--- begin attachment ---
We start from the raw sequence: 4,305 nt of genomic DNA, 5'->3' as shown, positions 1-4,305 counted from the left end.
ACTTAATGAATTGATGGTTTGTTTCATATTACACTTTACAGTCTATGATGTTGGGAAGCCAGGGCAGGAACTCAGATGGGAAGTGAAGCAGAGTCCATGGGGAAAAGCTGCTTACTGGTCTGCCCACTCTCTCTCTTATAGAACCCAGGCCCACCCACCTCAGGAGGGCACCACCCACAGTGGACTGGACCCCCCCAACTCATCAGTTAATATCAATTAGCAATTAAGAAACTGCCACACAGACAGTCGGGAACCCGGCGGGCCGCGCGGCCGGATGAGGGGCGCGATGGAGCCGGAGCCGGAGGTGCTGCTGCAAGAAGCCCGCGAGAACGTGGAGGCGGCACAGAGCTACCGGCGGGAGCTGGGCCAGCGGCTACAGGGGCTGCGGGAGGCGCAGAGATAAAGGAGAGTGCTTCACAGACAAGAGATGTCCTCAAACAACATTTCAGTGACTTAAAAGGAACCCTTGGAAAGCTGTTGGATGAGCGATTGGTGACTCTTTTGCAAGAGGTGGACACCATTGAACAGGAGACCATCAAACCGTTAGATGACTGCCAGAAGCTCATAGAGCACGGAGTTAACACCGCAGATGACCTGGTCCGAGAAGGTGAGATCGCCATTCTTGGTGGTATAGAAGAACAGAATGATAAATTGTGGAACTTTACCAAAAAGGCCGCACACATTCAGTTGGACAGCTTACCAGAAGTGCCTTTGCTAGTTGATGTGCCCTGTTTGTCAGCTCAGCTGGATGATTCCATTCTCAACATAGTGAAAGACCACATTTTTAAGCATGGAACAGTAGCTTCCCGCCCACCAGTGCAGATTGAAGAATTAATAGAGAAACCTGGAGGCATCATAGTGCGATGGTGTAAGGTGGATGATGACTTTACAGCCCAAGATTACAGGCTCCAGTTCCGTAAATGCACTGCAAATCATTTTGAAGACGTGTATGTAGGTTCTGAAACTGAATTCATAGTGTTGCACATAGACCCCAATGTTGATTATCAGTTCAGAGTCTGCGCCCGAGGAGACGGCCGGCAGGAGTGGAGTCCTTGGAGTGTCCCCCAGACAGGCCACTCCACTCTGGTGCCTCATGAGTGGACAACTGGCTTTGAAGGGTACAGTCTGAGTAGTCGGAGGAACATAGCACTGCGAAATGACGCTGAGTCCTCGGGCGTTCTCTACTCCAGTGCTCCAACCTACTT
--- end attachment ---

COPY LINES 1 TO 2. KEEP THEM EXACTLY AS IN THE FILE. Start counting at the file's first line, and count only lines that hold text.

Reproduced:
We start from the raw sequence: 4,305 nt of genomic DNA, 5'->3' as shown, positions 1-4,305 counted from the left end.
ACTTAATGAATTGATGGTTTGTTTCATATTACACTTTACAGTCTATGATGTTGGGAAGCCAGGGCAGGAACTCAGATGGGAAGTGAAGCAGAGTCCATGGGGAAAAGCTGCTTACTGGTCTGCCCACTCTCTCTCTTATAGAACCCAGGCCCACCCACCTCAGGAGGGCACCACCCACAGTGGACTGGACCCCCCCAACTCATCAGTTAATATCAATTAGCAATTAAGAAACTGCCACACAGACAGTCGGGAACCCGGCGGGCCGCGCGGCCGGATGAGGGGCGCGATGGAGCCGGAGCCGGAGGTGCTGCTGCAAGAAGCCCGCGAGAACGTGGAGGCGGCACAGAGCTACCGGCGGGAGCTGGGCCAGCGGCTACAGGGGCTGCGGGAGGCGCAGAGATAAAGGAGAGTGCTTCACAGACAAGAGATGTCCTCAAACAACATTTCAGTGACTTAAAAGGAACCCTTGGAAAGCTGTTGGATGAGCGATTGGTGACTCTTTTGCAAGAGGTGGACACCATTGAACAGGAGACCATCAAACCGTTAGATGACTGCCAGAAGCTCATAGAGCACGGAGTTAACACCGCAGATGACCTGGTCCGAGAAGGTGAGATCGCCATTCTTGGTGGTATAGAAGAACAGAATGATAAATTGTGGAACTTTACCAAAAAGGCCGCACACATTCAGTTGGACAGCTTACCAGAAGTGCCTTTGCTAGTTGATGTGCCCTGTTTGTCAGCTCAGCTGGATGATTCCATTCTCAACATAGTGAAAGACCACATTTTTAAGCATGGAACAGTAGCTTCCCGCCCACCAGTGCAGATTGAAGAATTAATAGAGAAACCTGGAGGCATCATAGTGCGATGGTGTAAGGTGGATGATGACTTTACAGCCCAAGATTACAGGCTCCAGTTCCGTAAATGCACTGCAAATCATTTTGAAGACGTGTATGTAGGTTCTGAAACTGAATTCATAGTGTTGCACATAGACCCCAATGTTGATTATCAGTTCAGAGTCTGCGCCCGAGGAGACGGCCGGCAGGAGTGGAGTCCTTGGAGTGTCCCCCAGACAGGCCACTCCACTCTGGTGCCTCATGAGTGGACAACTGGCTTTGAAGGGTACAGTCTGAGTAGTCGGAGGAACATAGCACTGCGAAATGACGCTGAGTCCTCGGGCGTTCTCTACTCCAGTGCTCCAACCTACTT